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Improving Residents Health With Animals

Fluffy ducklings are anything but ugly, according to a group of care home residents on the outskirts of Manchester. Inspired by research that shows how interaction with pets is improving residents’ health, staff hatched a plan. In fact, they hatched five cute and cuddly ducklings thanks to an innovative company called Incredible Eggs, which provided all the necessary equipment and information. Residents at the home watched in delight as the eggs hatched and took turns in cuddling the little ducklings, and even those with poor mobility were able to enjoy seeing the ducklings splashing around in their paddling pool.

Pets in care homes

Proven Benefits of Animal Therapy

This is not the first time that animals have brought delight into a nursing home, with numerous studies conclusively proving that interaction with animals is definitely having an impact on residents’ health. Pets as Therapy, or PAT, has been demonstrating the therapeutic benefits of animals since 1983 by introducing well-behaved pets to care homes and hospitals.

The process of introducing care home residents to animals is sometimes referred to as Animal Assisted Therapy, or AAT. There have been numerous small-scale studies over the years that have demonstrated just how effective this type of therapy can be for generating a feeling of well-being and improving residents’ health. In 2011 the Alzheimer’s Society published an article in their Living With Dementia magazine that quoted the findings of Jane Fossey, a renowned clinical psychologist. A trustee of the Society for Companion Animal Studies, Fossey is convinced that interaction with animals can have a profound effect on care home residents’ health, reducing blood pressure, helping to relieve anxiety, encouraging interaction with other people and even helping to improve the quality of sleep. Her research shows that spending time with a pet is helpful in reducing the agitation that so often occurs during the late afternoon for people with dementia.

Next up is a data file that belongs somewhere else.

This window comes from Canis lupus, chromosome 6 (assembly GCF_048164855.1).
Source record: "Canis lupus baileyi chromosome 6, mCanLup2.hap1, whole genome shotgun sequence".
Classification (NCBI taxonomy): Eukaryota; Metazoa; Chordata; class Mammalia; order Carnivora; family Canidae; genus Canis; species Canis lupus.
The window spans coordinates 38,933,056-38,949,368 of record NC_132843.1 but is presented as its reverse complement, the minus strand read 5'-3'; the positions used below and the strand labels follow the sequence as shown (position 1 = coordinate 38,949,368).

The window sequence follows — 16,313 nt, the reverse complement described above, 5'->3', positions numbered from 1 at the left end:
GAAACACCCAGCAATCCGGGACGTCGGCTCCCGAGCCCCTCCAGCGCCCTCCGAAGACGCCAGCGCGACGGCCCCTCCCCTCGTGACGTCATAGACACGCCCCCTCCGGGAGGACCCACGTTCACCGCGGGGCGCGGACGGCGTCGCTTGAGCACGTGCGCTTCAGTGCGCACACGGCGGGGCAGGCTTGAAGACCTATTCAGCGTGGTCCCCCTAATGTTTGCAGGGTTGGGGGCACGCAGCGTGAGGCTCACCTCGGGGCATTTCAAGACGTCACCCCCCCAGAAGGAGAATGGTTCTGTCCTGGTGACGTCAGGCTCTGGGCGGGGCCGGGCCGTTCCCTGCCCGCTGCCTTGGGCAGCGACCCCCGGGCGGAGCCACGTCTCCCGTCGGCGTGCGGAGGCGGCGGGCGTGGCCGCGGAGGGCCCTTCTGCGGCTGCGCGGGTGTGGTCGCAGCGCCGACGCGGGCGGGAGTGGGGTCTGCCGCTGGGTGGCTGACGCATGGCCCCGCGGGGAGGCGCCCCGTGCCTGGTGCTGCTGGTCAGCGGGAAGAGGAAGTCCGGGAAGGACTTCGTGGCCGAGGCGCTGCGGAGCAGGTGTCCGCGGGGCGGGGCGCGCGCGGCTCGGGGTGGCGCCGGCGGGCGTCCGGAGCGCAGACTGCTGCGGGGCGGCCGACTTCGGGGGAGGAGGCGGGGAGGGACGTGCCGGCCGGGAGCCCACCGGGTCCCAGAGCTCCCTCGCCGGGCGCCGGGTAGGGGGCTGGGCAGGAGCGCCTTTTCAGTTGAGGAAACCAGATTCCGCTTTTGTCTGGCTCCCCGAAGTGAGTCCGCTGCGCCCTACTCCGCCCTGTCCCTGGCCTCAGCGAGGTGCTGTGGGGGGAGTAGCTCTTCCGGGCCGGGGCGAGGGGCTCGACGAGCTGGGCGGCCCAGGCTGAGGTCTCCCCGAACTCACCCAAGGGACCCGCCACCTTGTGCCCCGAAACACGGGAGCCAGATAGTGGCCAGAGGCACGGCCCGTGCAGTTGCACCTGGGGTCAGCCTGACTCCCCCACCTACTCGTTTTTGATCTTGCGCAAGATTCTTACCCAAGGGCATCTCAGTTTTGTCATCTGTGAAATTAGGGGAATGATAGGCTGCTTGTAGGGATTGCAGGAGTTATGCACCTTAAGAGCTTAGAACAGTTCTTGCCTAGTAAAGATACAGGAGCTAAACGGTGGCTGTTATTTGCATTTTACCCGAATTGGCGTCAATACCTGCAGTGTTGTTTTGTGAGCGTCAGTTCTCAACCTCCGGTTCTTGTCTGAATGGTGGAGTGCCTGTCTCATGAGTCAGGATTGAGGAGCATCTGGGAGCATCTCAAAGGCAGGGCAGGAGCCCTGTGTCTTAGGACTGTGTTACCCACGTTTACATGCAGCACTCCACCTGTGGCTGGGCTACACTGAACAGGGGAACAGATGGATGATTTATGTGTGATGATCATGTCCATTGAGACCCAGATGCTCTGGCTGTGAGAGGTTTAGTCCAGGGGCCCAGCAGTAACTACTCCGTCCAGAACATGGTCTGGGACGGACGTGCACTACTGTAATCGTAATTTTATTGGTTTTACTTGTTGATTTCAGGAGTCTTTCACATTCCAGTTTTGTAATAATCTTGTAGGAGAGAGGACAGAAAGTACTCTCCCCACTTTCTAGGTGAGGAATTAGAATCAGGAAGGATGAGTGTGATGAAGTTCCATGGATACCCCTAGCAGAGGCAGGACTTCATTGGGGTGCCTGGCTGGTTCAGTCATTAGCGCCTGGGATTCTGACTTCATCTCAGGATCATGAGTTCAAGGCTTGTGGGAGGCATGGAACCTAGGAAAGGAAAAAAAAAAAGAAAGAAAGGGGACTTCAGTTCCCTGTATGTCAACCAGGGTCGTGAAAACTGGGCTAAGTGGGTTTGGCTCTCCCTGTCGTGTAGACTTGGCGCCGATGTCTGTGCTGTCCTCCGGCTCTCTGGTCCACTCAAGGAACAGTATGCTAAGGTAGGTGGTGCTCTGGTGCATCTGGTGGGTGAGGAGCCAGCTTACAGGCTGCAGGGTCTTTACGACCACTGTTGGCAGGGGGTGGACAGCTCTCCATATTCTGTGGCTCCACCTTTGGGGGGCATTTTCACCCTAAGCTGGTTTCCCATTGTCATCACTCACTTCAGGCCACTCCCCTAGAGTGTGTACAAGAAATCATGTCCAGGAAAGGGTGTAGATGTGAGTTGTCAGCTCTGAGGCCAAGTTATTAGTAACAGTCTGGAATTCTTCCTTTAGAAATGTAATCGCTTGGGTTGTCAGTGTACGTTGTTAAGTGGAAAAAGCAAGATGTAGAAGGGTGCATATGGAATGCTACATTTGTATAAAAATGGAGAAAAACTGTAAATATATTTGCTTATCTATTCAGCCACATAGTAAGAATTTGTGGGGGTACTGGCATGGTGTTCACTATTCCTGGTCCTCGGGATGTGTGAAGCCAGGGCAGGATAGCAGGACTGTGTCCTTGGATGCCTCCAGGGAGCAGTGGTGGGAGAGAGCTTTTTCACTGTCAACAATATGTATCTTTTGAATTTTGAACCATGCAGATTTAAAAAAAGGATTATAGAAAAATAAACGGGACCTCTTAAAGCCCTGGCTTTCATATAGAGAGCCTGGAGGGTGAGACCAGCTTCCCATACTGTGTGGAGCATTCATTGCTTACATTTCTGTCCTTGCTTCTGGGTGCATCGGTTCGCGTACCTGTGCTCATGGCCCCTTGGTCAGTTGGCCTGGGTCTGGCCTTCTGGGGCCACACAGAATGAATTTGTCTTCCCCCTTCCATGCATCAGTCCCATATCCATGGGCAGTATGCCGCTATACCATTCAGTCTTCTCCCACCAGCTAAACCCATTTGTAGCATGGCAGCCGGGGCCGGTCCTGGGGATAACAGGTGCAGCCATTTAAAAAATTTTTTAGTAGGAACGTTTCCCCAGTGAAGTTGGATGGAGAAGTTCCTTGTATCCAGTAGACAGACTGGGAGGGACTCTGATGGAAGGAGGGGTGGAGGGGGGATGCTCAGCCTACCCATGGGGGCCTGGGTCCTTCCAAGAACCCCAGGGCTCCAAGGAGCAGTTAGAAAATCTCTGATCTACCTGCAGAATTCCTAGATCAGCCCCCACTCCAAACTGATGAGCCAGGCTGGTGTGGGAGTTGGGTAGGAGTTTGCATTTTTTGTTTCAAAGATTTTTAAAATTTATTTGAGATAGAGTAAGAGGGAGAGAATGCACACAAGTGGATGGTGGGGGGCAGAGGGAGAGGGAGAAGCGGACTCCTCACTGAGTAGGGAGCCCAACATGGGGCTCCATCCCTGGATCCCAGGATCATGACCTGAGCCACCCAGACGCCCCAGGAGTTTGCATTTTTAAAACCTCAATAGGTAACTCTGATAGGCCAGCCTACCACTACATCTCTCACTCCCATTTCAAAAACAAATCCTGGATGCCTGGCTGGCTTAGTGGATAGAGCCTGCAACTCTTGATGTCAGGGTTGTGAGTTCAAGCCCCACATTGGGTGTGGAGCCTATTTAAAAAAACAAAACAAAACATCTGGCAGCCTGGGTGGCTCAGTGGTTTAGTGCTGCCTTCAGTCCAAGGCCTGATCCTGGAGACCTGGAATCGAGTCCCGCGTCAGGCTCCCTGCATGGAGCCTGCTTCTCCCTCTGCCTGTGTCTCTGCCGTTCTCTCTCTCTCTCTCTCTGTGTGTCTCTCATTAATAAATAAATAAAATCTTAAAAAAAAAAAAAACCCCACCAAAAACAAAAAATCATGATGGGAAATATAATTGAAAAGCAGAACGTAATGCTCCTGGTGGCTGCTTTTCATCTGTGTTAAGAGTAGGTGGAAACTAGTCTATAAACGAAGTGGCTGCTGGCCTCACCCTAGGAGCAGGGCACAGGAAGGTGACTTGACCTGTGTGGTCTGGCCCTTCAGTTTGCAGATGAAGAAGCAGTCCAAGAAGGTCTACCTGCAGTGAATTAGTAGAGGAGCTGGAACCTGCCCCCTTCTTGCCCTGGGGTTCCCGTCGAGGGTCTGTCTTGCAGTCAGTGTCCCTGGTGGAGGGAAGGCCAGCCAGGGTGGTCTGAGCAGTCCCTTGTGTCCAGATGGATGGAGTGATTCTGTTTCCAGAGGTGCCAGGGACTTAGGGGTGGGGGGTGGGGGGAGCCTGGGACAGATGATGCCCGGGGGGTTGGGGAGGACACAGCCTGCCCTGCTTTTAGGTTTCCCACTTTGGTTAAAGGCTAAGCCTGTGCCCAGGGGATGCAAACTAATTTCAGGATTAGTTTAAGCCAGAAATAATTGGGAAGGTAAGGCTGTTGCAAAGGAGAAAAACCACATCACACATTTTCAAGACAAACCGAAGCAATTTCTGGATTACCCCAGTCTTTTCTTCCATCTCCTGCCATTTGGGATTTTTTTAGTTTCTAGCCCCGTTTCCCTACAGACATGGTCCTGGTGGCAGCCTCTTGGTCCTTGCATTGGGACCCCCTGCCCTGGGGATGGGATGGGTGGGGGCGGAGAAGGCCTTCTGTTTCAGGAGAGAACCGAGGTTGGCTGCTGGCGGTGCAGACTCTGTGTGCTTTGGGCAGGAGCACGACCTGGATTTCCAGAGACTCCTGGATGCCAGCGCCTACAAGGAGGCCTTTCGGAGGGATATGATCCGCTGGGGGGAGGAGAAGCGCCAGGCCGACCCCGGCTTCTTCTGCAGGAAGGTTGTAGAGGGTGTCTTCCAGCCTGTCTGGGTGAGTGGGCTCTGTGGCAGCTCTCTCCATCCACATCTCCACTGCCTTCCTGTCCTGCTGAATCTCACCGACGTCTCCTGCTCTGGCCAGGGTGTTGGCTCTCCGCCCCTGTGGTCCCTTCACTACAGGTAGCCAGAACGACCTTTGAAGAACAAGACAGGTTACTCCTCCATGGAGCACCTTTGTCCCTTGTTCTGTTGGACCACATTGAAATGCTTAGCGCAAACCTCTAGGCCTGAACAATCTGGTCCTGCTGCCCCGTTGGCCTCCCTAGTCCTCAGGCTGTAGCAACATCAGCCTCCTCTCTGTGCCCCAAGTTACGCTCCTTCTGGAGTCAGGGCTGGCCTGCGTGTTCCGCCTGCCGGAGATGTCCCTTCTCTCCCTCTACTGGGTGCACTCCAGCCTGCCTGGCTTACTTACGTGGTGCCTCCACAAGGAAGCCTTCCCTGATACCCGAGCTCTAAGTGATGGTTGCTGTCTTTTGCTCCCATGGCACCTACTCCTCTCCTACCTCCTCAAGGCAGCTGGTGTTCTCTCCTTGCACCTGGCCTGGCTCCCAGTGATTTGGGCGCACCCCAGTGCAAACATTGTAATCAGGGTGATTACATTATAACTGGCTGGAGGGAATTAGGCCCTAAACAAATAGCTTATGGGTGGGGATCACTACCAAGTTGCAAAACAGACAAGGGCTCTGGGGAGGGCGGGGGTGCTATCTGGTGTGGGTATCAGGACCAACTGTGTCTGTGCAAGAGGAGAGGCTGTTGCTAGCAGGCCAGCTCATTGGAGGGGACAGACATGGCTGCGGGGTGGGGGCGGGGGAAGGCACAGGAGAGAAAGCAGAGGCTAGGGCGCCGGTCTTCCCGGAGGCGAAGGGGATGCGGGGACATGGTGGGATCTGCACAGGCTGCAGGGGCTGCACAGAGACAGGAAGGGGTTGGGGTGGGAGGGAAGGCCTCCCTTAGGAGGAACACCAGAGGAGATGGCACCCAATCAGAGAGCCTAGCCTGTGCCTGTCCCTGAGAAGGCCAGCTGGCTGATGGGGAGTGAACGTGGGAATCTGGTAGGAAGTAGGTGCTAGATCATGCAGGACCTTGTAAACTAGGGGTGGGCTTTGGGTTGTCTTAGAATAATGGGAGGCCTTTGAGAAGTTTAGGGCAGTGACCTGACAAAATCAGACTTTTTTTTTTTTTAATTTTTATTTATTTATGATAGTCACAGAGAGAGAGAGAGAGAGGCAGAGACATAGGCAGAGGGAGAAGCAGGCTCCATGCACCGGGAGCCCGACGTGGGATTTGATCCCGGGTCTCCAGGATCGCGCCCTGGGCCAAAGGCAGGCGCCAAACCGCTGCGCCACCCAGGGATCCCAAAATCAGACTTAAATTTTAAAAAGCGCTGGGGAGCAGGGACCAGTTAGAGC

Improved Mobility and Social Engagement

In 2012 Sarah Dyke published the results of her research into the impact of canine interaction on nursing home residents’ health. Her study revealed that, even where residents had never owned a dog in the past, they still benefited in numerous ways, from improving their state of mind to promoting social interaction. A further benefit showed that residents were more likely to undertake exercise when a dog was present, as they were encouraged to play with the animal and take it for short walks.

Care home staff are becoming aware of the profound social and psychological benefits of introducing animals to residents. They report that, following a visit from a therapy animal, even those residents who have shown a reluctance to eat are more likely to have a good appetite, with dementia patients showing a marked reduction in stress and confusion. People who struggle to hold a conversation find it easy to engage with an animal, and forming a bond with another living creature can help to provide a temporary distraction to pain and discomfort.

With such positive feedback resulting from animal visits, and the clear signs that these visits are improving residents’ health, many care homes are now considering allowing potential residents to bring their pets with them into care, which is a move that will be welcomed by elderly people up and down the country.

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